The Chatham-Kent Health Alliance on Grand Ave W in Chatham (Photo by Jake Kislinsky).The Chatham-Kent Health Alliance on Grand Ave W in Chatham (Photo by Jake Kislinsky).

ONA: Recent Nursing Cuts At CKHA Put Services At Risk

The Ontario Nurses' Association says recent nursing cuts at the Chatham-Kent Health Alliance will hurt patient care.

The ONA says this is a direct result of Ontario hospitals balancing their budgets at the expense of RN care.

ONA Vice-President Vicki McKenna says the cuts will result in less access to emergency care.

"The emergency strategy, they're adding a physician, which is good. They probably need an additional physician in those surge periods. However, who do they think sees the patients first? It's the nurses," says McKenna.

The Canadian Institute for Health Information says Ontario continues to have the worst RN-to-population ratio in all of Canada with just 703 RNs per 100,000 population compared to an average of 839 per 100,000 for the rest of the country.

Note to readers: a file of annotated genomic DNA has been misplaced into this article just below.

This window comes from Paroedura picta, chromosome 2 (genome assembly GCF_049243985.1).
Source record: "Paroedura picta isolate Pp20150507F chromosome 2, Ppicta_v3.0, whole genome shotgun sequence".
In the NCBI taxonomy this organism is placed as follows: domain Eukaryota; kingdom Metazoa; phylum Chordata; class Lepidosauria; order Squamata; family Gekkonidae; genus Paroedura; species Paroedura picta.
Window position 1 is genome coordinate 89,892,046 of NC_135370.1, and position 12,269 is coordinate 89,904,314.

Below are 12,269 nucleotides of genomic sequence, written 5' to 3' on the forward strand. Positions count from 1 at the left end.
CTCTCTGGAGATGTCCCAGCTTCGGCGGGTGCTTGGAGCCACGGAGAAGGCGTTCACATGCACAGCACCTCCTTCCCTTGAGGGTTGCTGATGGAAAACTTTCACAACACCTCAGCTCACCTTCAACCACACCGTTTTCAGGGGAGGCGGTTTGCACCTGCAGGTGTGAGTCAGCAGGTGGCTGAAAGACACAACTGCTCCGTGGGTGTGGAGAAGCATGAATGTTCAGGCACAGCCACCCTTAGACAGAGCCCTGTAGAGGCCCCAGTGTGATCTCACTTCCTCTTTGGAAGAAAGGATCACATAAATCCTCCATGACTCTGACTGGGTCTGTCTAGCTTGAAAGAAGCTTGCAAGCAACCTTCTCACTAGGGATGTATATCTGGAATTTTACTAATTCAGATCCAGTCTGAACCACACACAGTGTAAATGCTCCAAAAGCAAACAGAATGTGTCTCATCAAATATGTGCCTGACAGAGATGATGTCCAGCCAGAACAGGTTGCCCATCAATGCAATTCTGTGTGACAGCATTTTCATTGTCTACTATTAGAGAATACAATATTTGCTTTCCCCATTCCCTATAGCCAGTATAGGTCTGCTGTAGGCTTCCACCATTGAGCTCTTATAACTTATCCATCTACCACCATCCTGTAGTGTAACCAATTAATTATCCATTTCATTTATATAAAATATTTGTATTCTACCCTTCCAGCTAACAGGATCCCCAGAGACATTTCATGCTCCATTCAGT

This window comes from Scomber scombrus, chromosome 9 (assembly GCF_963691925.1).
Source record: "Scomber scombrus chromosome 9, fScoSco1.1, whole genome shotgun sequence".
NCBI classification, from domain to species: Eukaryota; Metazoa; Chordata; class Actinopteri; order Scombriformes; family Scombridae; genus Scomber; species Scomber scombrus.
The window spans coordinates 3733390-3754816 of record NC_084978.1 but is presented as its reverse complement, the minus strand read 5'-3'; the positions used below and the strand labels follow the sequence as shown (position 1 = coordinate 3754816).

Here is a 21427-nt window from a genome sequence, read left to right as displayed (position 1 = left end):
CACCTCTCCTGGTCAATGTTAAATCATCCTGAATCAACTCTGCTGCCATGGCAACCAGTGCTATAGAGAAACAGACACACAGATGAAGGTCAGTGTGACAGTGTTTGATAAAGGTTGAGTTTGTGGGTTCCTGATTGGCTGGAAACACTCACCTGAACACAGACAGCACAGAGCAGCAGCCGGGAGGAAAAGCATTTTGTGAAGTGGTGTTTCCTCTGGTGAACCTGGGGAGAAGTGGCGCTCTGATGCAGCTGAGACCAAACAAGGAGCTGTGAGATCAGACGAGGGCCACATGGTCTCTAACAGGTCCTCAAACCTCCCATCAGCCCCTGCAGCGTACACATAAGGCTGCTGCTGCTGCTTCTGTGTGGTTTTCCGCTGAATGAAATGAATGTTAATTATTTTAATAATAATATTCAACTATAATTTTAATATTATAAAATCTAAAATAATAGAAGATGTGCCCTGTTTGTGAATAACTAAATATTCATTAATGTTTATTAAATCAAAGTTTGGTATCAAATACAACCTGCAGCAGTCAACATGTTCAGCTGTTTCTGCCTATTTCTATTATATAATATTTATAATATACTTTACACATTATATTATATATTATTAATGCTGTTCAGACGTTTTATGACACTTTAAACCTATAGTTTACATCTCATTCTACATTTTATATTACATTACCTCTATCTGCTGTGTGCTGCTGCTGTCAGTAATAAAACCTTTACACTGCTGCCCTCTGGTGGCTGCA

Officials with the CKHA previously said they are confident the 41 cuts can be made through retirement, termination, or resignation because the average annual turnover rate is around 70 staff per year.

CKHA CEO Lori Marshall says since September of 2016, the hospital has cut 19 leadership positions, which is a 22% reduction in management and $1.9 million in savings.

McKenna says cutting these positions will mean the loss of more than 25,000 hours of direct hands-on RN patient care.

"They're cutting five full time staff out of that emergency department and that's a huge impact. It's not a huge emergency department and it's very busy there. They're not sitting around waiting for something to happen, they're busy now constantly," McKenna says.

McKenna says the cuts will have a significant impact on safe, quality patient care, particularly in the area of women’s and children’s services.

"When you reduce nurses, you're adding workload to other nurses who are left behind. When you increase nurses' workload, they have less time to spend with patients, there's higher complication rates and people tend to stay in hospital longer," says McKenna.

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